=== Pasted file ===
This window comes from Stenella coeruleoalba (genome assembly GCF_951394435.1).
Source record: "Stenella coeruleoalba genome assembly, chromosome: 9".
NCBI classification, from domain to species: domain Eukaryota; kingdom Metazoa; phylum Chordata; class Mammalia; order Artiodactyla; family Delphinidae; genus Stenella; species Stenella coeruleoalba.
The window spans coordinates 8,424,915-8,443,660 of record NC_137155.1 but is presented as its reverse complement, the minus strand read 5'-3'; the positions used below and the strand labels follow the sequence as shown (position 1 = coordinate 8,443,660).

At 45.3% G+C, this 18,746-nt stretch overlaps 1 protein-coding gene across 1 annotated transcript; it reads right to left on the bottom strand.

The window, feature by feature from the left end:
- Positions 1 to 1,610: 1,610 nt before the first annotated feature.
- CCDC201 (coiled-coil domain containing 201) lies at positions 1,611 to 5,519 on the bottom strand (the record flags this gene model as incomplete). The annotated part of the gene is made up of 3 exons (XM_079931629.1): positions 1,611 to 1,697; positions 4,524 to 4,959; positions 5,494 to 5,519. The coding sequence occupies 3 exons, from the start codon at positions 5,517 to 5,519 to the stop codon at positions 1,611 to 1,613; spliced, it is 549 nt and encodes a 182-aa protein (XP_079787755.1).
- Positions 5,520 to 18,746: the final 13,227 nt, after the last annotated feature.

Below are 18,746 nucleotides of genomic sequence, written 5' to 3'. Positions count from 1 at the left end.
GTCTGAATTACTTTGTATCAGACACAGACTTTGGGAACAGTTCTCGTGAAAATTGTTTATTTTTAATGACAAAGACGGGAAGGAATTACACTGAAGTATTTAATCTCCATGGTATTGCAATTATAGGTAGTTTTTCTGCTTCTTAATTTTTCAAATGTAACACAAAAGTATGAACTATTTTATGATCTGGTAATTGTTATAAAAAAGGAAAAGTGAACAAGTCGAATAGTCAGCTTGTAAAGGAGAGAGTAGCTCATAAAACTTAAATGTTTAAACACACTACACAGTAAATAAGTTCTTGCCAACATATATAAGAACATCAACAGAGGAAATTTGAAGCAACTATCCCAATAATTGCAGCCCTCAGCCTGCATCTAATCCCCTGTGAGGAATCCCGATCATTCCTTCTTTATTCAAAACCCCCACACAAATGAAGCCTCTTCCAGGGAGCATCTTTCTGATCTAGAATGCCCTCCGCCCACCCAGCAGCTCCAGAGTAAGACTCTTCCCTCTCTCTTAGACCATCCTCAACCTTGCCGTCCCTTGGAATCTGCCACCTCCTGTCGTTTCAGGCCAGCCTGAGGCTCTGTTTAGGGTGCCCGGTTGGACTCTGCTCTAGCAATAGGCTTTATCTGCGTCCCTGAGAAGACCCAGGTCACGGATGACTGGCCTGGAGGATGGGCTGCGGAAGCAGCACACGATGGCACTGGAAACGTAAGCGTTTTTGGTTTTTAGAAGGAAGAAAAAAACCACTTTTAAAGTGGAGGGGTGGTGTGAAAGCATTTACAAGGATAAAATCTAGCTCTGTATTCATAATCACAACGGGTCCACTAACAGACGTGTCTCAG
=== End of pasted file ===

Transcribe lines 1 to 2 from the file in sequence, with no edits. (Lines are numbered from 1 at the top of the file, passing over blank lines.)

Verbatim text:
This window comes from Stenella coeruleoalba (genome assembly GCF_951394435.1).
Source record: "Stenella coeruleoalba genome assembly, chromosome: 9".